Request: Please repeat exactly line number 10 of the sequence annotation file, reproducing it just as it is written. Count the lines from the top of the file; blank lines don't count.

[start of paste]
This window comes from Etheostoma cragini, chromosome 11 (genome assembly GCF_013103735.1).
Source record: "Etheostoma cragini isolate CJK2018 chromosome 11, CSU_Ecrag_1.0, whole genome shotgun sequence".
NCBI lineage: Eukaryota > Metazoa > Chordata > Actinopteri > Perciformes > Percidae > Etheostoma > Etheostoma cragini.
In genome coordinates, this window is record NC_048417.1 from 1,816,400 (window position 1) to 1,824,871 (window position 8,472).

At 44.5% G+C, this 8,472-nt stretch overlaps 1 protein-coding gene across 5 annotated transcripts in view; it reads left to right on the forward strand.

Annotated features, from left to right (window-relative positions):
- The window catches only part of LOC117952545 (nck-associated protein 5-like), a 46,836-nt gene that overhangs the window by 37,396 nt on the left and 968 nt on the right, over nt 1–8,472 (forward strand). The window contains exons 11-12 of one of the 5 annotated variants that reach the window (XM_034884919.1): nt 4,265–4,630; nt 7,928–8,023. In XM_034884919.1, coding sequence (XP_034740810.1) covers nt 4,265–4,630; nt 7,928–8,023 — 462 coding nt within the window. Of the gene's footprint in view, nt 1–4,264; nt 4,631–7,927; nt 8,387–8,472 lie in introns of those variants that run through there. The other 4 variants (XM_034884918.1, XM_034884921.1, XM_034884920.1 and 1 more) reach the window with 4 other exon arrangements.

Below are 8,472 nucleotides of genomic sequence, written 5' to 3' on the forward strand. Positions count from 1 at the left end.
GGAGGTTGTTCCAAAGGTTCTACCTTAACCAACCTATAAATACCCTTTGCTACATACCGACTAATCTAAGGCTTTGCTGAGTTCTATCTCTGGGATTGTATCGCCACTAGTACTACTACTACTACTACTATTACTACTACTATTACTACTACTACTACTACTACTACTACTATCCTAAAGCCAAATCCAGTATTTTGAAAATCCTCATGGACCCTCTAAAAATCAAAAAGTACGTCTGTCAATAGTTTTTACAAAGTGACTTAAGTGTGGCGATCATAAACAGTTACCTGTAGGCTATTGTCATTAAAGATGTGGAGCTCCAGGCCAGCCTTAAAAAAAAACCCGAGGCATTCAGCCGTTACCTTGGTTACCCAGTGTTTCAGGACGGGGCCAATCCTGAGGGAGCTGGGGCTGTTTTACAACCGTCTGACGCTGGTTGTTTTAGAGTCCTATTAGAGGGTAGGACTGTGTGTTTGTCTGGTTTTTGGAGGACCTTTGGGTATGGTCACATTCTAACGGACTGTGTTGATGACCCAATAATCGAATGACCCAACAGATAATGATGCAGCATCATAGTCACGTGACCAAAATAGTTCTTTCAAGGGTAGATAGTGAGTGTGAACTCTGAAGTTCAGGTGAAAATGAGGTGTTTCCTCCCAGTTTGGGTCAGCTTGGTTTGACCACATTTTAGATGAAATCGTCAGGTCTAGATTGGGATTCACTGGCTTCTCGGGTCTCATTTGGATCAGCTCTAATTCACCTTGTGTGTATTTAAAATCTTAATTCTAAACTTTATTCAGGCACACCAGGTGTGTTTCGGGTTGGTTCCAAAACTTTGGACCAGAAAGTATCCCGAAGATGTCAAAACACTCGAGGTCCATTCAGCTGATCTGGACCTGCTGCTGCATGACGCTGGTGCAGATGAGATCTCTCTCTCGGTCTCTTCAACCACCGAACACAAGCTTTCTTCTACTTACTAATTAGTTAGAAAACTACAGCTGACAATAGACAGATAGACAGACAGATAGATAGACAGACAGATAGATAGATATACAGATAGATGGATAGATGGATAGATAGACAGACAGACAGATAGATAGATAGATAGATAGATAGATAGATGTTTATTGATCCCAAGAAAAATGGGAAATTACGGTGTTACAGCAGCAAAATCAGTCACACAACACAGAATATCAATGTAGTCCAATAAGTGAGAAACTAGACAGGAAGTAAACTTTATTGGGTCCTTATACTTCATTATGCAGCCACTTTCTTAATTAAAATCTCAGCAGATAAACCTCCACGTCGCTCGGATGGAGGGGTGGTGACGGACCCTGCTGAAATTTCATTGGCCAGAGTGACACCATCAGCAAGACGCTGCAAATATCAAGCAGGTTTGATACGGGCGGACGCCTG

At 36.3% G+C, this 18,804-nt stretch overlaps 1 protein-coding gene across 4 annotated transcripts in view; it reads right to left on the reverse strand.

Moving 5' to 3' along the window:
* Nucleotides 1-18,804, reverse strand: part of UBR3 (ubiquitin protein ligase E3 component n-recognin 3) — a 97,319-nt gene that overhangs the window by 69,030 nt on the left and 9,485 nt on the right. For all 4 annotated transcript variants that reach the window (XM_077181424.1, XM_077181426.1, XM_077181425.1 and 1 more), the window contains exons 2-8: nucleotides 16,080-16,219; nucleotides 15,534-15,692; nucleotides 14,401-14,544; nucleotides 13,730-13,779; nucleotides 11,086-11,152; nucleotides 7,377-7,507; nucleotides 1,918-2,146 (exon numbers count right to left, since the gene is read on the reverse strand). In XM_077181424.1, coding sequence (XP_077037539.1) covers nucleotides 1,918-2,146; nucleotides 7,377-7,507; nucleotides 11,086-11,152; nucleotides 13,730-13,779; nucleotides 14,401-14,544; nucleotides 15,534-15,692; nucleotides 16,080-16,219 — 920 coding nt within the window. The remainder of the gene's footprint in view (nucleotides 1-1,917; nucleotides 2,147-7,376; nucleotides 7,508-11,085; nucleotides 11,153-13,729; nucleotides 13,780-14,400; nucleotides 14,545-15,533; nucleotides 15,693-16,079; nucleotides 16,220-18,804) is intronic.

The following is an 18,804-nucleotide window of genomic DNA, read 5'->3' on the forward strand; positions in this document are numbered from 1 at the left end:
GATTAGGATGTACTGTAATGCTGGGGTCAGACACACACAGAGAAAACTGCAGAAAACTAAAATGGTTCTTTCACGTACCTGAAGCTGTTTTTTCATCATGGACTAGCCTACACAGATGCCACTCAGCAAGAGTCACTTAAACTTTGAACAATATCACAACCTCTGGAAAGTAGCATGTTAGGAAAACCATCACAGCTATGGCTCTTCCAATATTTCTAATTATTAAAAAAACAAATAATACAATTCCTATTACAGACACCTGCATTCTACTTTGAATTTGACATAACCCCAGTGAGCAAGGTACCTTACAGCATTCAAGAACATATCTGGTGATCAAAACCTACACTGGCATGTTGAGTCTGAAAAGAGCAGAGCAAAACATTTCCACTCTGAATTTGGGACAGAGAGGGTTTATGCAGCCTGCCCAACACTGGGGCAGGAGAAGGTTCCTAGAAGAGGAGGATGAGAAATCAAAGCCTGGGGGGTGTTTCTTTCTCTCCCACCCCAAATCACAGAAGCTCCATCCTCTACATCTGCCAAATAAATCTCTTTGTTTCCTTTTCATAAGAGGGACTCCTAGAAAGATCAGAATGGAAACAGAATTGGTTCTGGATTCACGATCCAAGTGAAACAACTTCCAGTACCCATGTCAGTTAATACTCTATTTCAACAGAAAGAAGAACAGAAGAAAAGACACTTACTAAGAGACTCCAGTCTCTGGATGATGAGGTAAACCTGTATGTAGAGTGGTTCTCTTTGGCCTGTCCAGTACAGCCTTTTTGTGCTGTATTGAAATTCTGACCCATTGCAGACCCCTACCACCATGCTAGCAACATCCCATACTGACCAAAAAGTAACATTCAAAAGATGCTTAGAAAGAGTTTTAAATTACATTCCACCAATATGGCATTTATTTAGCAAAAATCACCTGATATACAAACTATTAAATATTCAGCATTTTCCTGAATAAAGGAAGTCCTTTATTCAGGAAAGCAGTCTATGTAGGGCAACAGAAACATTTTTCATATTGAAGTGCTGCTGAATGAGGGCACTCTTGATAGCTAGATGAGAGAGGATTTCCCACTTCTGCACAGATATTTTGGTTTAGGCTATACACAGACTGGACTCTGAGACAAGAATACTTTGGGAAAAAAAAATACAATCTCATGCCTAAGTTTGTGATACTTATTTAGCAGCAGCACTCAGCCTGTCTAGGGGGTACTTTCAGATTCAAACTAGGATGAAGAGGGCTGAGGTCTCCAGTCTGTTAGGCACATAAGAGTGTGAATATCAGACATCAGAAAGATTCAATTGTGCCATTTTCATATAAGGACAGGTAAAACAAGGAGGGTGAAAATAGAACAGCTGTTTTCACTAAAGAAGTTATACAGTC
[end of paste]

At 36.3% G+C, this 18,804-nt stretch overlaps 1 protein-coding gene across 4 annotated transcripts in view; it reads right to left on the reverse strand.